Tuesday, January 11, 2011


This makes a bit more sense than what they previously reported in the Toronto Sun newspaper. In the previous story they implied that illegal work in Canada was acceptable for consideration in applications for residency. See my previous Blog on the subject ( yesterday) where I questioned the correctness of that opinion. It seems that the authorities now agree.

Feds nix illegal work for residency rules Canada News Toronto Sun

Feds nix illegal work for residency rules

By BRIAN LILLEY, Parliamentary Bureau

Last Updated: January 10, 2011 9:09pm

OTTAWA - The federal immigration department is being told to switch gears and stop counting illegal work experience for official immigration applications.

QMI Agency reported over the weekend that senior Citizenship and Immigration Canada officials had said illegal work experience could count towards an application through the provincial nominee program.

“We can count illegal work for PNP, but at the same time we need to have a confirmation of the illegal work,” Jacqueline Desjardins, senior analyst at CIC's national headquarters wrote in an e-mail.

Desjardins has now been overruled by Jason Kenney, the minister in charge of the department.

“We were outraged to hear that illegal work experience could count in favour of an applicant for permanent residency,” said Kenney spokesman Alykhan Velshi.

Desjardins' statement that illegal work could count towards a full immigration application came in response to an e-mail query circulated around the immigration department. The nominee program is part of the immigration stream that gives provinces a greater hand in selecting immigrants.

NDP immigration critic Olivia Chow said she didn't know what officials were thinking in approving illegal work experience.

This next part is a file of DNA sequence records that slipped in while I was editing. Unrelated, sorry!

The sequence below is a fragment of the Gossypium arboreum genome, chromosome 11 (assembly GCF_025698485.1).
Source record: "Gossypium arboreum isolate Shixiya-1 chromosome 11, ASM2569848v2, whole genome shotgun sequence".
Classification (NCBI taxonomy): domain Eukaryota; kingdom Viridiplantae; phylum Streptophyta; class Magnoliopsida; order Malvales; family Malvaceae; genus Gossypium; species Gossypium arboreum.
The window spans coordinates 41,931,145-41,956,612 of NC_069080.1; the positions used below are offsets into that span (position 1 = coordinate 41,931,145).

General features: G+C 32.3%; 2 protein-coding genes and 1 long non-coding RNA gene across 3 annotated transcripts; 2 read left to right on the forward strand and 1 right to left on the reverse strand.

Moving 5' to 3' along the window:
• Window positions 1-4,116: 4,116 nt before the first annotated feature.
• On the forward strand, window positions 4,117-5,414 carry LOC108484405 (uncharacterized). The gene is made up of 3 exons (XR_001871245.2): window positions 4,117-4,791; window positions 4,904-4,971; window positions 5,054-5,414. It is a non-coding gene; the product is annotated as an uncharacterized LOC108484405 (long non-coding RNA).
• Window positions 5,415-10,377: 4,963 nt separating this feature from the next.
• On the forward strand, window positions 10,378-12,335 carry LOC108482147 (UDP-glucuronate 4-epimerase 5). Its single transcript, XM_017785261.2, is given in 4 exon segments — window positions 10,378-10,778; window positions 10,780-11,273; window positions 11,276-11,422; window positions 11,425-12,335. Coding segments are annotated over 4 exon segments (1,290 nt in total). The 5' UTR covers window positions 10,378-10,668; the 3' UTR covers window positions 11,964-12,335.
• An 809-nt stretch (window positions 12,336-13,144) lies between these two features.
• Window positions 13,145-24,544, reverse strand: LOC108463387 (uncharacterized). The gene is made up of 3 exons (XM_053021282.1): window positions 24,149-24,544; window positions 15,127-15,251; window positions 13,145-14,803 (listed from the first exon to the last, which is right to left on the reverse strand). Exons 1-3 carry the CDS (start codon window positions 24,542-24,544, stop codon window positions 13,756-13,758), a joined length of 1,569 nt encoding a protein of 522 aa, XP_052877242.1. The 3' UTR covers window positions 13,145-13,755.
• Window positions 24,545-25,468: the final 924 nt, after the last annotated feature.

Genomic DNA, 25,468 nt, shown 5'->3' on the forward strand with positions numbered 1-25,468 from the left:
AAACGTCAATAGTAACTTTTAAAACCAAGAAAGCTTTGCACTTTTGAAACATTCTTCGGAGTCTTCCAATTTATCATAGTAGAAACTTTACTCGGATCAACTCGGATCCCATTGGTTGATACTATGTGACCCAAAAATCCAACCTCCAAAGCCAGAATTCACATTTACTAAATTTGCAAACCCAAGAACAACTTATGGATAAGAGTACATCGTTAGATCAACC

“Immigration laws should be respected and any employers found hiring undocumented workers so as to exploit them should be punished,” Chow said.

Velshi said that Canada welcomes those who seek to come to Canada and follow the rules and points out that working illegally in the country is a violation of the law.

“Any individual who has worked in Canada illegally would be considered inadmissible to Canada under the Immigration and Refugee Protection Act.”

Velshi said that the provinces set their own criteria under the provincial nominee program but the regulations from the IRPA apply to everyone immigrating to Canada.

Chow called on the government to find a long-term solution to the issue of illegal immigrants working in Canada.

“Canada needs to find a way to decrease the number of people in Canada who have no status by lowering the number of temporary foreign workers coming to Canada annually since some end up staying illegally when their contracts run out,” Chow said.

Canada's illegal immigrant population is estimated to be as high as 500,000 people.

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